The origin of the phrases ATA and IDE [WAS:RE: formatting MFM drives on a IBM PC]
allisonportable at gmail.com
Mon Oct 2 09:22:10 CDT 2017
On 10/2/17 10:13 AM, Jules Richardson via cctech wrote:
> On 10/02/2017 08:29 AM, allison via cctech wrote:
>> On 10/2/17 8:22 AM, Jules Richardson via cctech wrote:
>>> On 10/02/2017 01:46 AM, Alan Perry via cctech wrote:
>>>> There was a call to form the CAM (Common Access Method) Committee
>>>> of X3T9.2
>>>> (SCSI-2) on 30 Sept 1988 and they first met on 19 Oct 1988. The
>>>> goal was to come up with a SCSI subset to facilitate it support in
>>>> OSs and BIOS on PCs. At the first meeting, two items mentioned in the
>>>> minutes seem relevant. 1. Jim McGrath of Quantum was interested in
>>>> embedding SCSI in the drive without a physical SCSI bus and described
>>>> problems with reference to the PC/AT.
>> So in effect the IDE was a minimal interface that would interface to the
>> computer bus
>> with no more than buffering.
> True, I suppose the command structure was more complex with SCSI. It's
> a shame though, it would have been nice if SCSI had been the PC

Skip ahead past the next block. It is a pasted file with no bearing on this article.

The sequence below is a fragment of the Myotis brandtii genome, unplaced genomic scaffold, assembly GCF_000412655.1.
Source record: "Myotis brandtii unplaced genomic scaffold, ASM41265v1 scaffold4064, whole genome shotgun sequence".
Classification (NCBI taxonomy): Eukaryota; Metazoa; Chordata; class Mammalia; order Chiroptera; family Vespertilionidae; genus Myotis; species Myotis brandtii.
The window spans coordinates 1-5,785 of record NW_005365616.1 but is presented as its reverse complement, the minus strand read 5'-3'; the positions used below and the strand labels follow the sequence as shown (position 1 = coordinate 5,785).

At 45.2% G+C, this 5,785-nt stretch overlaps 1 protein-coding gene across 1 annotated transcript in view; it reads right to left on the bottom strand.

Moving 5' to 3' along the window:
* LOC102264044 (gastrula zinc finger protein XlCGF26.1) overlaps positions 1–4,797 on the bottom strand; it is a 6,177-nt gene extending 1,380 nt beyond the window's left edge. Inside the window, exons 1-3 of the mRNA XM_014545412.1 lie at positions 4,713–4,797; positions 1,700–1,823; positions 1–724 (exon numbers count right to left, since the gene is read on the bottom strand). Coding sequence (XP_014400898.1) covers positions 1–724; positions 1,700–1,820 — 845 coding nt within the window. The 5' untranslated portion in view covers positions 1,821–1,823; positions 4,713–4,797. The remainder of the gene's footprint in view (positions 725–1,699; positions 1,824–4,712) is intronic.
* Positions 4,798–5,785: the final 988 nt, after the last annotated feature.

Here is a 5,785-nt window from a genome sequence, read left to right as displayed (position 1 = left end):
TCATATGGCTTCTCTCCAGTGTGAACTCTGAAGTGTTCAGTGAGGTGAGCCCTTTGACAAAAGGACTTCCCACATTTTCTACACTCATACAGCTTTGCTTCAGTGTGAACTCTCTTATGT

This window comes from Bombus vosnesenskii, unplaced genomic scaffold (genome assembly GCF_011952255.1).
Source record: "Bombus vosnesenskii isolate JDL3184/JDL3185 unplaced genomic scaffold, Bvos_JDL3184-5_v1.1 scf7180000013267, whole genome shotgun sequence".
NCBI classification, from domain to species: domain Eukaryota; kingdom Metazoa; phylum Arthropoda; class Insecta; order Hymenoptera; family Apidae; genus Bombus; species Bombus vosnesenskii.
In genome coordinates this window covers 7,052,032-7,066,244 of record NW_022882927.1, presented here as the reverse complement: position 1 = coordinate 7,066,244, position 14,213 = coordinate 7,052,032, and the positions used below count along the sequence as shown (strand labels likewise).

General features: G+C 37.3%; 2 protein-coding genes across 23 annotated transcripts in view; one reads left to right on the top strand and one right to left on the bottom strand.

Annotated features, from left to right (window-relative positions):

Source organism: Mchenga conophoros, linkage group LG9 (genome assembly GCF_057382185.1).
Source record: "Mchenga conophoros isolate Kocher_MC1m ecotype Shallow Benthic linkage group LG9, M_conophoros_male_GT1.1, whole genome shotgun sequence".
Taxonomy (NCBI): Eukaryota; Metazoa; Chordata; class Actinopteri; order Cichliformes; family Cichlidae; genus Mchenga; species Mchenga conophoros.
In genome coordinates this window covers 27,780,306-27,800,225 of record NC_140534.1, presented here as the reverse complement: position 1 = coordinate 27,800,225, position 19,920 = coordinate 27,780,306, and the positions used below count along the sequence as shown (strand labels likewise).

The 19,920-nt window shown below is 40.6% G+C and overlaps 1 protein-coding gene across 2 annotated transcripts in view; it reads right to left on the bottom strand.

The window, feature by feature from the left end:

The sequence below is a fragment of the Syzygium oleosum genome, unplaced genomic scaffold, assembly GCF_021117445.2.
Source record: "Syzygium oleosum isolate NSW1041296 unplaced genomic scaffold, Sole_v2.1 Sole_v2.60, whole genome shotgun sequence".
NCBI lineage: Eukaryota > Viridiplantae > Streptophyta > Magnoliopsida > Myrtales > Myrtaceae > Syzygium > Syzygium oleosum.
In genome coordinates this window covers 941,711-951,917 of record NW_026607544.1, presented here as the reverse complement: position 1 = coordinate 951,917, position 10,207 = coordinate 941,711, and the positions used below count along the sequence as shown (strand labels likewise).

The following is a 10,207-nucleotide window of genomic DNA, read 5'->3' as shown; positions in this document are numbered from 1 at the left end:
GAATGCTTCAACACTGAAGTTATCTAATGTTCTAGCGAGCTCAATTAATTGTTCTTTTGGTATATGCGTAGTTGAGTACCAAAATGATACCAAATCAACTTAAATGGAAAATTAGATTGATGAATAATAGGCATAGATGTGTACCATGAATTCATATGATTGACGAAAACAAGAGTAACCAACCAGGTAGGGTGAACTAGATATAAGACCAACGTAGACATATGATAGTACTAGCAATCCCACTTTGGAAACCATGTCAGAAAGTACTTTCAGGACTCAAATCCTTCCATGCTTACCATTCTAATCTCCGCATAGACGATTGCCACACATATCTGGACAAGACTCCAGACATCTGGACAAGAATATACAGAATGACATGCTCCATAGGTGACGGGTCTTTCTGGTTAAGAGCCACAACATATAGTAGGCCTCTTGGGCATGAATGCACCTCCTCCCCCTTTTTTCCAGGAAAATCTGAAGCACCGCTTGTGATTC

> standard, what with the large number of devices available, more
> flexibility, and performance potential.
It was/is widely used in PCs. It put Adaptec on the map. Servers and
high end systems
commonly used it especially for early shadow and RAID systems.
>> Early SCSI disks
>> were MFM drives with Adaptec or Xybec host boards (SCSI to MFM, local
>> was Z80 on the adaptor).
> Xebec... but yeah, and I forgot that they used a Z80 (I was thinking
> it was some Intel 80xx thing).
Later versions of bridge boards had the 8088 or 80188 16bitter.
> I don't know if Xebec actually made a SCSI one, I think they may all
> have been SASI (at least the ones that I've used). I remember there
> was a little schematic in the back of the manual for a suitable
Some were SASI and later firmware was SCSI... Only difference as I had
> Adaptec, Emulex and OMTI all made similar bridge boards... and there
> were probably others, too.
Yes, them too.
Oddly the first VAX to use SCSI or SCSI like was uVAX-2000 as the extra
box with TK50 Tape
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